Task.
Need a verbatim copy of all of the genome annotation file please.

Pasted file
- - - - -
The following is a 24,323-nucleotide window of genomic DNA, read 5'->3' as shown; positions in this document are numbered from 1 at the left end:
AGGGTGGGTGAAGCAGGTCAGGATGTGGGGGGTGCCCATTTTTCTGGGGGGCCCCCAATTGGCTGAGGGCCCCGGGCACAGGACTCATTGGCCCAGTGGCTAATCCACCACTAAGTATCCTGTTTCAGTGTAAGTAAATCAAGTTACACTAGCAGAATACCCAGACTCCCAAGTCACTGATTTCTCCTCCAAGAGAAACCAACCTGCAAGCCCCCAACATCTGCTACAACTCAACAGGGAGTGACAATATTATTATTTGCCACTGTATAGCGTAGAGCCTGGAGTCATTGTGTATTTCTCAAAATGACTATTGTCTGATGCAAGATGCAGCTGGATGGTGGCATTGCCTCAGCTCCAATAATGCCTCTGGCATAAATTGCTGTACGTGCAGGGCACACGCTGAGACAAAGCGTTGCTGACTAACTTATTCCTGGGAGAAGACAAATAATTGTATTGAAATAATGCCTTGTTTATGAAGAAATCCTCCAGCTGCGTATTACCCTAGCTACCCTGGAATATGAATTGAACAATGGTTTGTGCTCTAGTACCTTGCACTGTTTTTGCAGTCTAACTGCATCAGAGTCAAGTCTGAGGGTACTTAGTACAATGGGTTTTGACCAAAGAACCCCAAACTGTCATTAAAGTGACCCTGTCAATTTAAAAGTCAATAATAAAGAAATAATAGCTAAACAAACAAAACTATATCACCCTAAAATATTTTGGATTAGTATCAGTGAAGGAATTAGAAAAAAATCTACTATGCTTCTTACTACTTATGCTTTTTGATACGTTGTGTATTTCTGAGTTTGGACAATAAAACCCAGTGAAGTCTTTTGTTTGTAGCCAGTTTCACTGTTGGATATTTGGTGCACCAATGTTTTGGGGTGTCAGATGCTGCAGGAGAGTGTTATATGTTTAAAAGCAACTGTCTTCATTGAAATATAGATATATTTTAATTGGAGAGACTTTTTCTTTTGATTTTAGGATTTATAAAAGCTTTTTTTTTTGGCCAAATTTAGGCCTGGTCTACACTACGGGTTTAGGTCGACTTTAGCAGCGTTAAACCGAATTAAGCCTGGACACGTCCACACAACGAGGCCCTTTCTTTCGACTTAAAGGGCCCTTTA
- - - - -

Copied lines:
The following is a 24,323-nucleotide window of genomic DNA, read 5'->3' as shown; positions in this document are numbered from 1 at the left end:
AGGGTGGGTGAAGCAGGTCAGGATGTGGGGGGTGCCCATTTTTCTGGGGGGCCCCCAATTGGCTGAGGGCCCCGGGCACAGGACTCATTGGCCCAGTGGCTAATCCACCACTAAGTATCCTGTTTCAGTGTAAGTAAATCAAGTTACACTAGCAGAATACCCAGACTCCCAAGTCACTGATTTCTCCTCCAAGAGAAACCAACCTGCAAGCCCCCAACATCTGCTACAACTCAACAGGGAGTGACAATATTATTATTTGCCACTGTATAGCGTAGAGCCTGGAGTCATTGTGTATTTCTCAAAATGACTATTGTCTGATGCAAGATGCAGCTGGATGGTGGCATTGCCTCAGCTCCAATAATGCCTCTGGCATAAATTGCTGTACGTGCAGGGCACACGCTGAGACAAAGCGTTGCTGACTAACTTATTCCTGGGAGAAGACAAATAATTGTATTGAAATAATGCCTTGTTTATGAAGAAATCCTCCAGCTGCGTATTACCCTAGCTACCCTGGAATATGAATTGAACAATGGTTTGTGCTCTAGTACCTTGCACTGTTTTTGCAGTCTAACTGCATCAGAGTCAAGTCTGAGGGTACTTAGTACAATGGGTTTTGACCAAAGAACCCCAAACTGTCATTAAAGTGACCCTGTCAATTTAAAAGTCAATAATAAAGAAATAATAGCTAAACAAACAAAACTATATCACCCTAAAATATTTTGGATTAGTATCAGTGAAGGAATTAGAAAAAAATCTACTATGCTTCTTACTACTTATGCTTTTTGATACGTTGTGTATTTCTGAGTTTGGACAATAAAACCCAGTGAAGTCTTTTGTTTGTAGCCAGTTTCACTGTTGGATATTTGGTGCACCAATGTTTTGGGGTGTCAGATGCTGCAGGAGAGTGTTATATGTTTAAAAGCAACTGTCTTCATTGAAATATAGATATATTTTAATTGGAGAGACTTTTTCTTTTGATTTTAGGATTTATAAAAGCTTTTTTTTTTGGCCAAATTTAGGCCTGGTCTACACTACGGGTTTAGGTCGACTTTAGCAGCGTTAAACCGAATTAAGCCTGGACACGTCCACACAACGAGGCCCTTTCTTTCGACTTAAAGGGCCCTTTA